Detegtive [sic] Ireland
M’KINLEY’S BODYGUARD TELLS OF THE SHOOTING OF THE
BUFFALO, Sept. 7.—In an interview Secret
Service Detective Ireland, who, with Officers Foster and Gallagher
were near the president when the shots were fired, said:
BANDAGE HID THE WEAPON
Shots Were Fired as Mr. McKinley Extended His Hand to Greet the
“It is incorrect, as has been stated,
that the least fear of an assault was entertained by the presidential
party. Since the Spanish war the president hos [sic] traveled
all over the country and has met people everywhere. In Canton he walks
to church and down town [sic] without a sign of secret service
men of any kind as his escort. In Washington he walks about the White
House grounds, drives out freely, and has enjoyed much [freedom] from
the presence of detectives.
“It has been my custom to stand back
of the president and just to his left so that I could see the right
hand of every person approaching, but yesterday I was requested to
stand opposite the president so that Mr. Milburn could stand to the
left and introduce the people who approached. In that way I was unable
to get a good look at everyone’s right hand.
“A few moment before Czogolzs approached
a man came along with three fingers of his right hand tied up in a
bandage and he had shaken hands with his left. When Czologsz came
up I noticed he was a boyish-looking fellow with an innocent face,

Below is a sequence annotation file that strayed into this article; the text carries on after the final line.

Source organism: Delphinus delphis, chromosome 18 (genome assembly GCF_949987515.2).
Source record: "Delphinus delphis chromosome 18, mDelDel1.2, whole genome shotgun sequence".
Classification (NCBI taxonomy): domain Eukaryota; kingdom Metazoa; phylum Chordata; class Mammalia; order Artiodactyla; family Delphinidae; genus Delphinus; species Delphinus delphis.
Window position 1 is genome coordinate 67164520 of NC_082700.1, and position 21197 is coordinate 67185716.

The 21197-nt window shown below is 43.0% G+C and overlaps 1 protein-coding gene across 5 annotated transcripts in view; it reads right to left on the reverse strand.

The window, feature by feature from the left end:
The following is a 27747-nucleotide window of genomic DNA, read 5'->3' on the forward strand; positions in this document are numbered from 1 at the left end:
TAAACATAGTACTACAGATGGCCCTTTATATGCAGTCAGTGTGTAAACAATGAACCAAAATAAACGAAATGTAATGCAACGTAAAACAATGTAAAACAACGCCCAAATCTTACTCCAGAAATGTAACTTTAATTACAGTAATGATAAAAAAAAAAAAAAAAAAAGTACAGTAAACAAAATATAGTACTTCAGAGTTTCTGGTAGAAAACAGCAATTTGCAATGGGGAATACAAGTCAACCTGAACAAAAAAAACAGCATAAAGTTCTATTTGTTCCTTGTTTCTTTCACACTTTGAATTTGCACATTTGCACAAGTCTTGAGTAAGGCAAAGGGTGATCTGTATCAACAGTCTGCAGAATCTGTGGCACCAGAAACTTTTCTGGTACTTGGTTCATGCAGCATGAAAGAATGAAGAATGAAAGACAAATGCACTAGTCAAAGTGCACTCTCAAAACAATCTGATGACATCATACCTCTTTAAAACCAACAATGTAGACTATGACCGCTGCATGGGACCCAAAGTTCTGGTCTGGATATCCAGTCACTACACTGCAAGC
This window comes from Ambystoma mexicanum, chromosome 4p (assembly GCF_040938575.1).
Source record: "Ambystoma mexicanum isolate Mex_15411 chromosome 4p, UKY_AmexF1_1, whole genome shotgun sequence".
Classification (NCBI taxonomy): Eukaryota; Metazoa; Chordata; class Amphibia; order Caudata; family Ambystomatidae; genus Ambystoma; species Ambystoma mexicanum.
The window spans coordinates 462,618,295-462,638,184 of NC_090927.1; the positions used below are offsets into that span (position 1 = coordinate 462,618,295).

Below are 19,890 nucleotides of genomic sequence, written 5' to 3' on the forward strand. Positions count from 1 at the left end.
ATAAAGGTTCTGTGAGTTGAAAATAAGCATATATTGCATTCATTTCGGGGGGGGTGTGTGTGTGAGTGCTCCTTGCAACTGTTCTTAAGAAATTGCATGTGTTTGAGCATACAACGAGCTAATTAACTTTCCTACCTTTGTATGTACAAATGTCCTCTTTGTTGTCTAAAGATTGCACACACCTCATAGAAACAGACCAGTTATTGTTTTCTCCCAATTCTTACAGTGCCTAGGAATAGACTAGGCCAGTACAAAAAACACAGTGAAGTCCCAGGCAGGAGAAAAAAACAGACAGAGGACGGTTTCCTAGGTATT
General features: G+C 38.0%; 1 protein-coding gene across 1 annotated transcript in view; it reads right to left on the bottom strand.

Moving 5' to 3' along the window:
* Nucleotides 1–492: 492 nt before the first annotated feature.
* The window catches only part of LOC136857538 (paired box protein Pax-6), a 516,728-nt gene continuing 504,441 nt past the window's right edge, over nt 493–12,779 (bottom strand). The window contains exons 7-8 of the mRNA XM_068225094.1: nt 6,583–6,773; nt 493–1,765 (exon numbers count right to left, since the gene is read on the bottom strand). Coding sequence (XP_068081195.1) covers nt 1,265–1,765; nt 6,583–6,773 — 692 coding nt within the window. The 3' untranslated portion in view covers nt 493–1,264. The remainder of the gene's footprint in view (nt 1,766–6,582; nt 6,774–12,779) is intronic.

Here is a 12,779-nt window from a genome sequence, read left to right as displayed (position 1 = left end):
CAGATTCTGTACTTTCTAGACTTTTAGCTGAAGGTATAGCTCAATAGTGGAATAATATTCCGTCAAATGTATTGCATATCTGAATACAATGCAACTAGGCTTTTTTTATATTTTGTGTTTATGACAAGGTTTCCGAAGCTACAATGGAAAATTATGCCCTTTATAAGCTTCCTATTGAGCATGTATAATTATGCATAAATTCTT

perfectly calm, and I also noticed that his right hand was wrapped
in what appeared to be a bandage. I watched him closely, but was interrupted
by the man in front of him, who held on to the president’s hand an
unusually long time. The man appeared to be an Italian, and wore a
short, heavy black mustache. He was persistent, and it was necessary
for me to push him along so that the others could reach the president.
Just as he released the president’s hand and as the president was
reaching for the hand of the assassin there were two quick shots.
Startled for a moment, I looked and saw the president draw his right
hand up under his coat, straighten up, and, pressing his lips together,
gave Czolgsz the most scornful and contemptuous look possible to imagine.
“At the same time I reached for the
young man, caught his left arm. The big negro standing just back of
him and who would have been next to take the president’s hand, struck
the young man in the neck with one hand, and with the other reached
for the revolver, which had been discharged through the handkerchief,
and the shots from which had set fire to the linen.
“Immediately a dozen men fell upon the
assassin and bore him to the floor. While on the floor Czologsz again
tried to discharge the revolver, but before he could point it at the
president it was knocked from his hand by the negro. It flew across
the floor and one of the artillerymen picked it up and put it in his
“On the way down to the station Czologsz
would not say a word, but seemed greatly agitated.”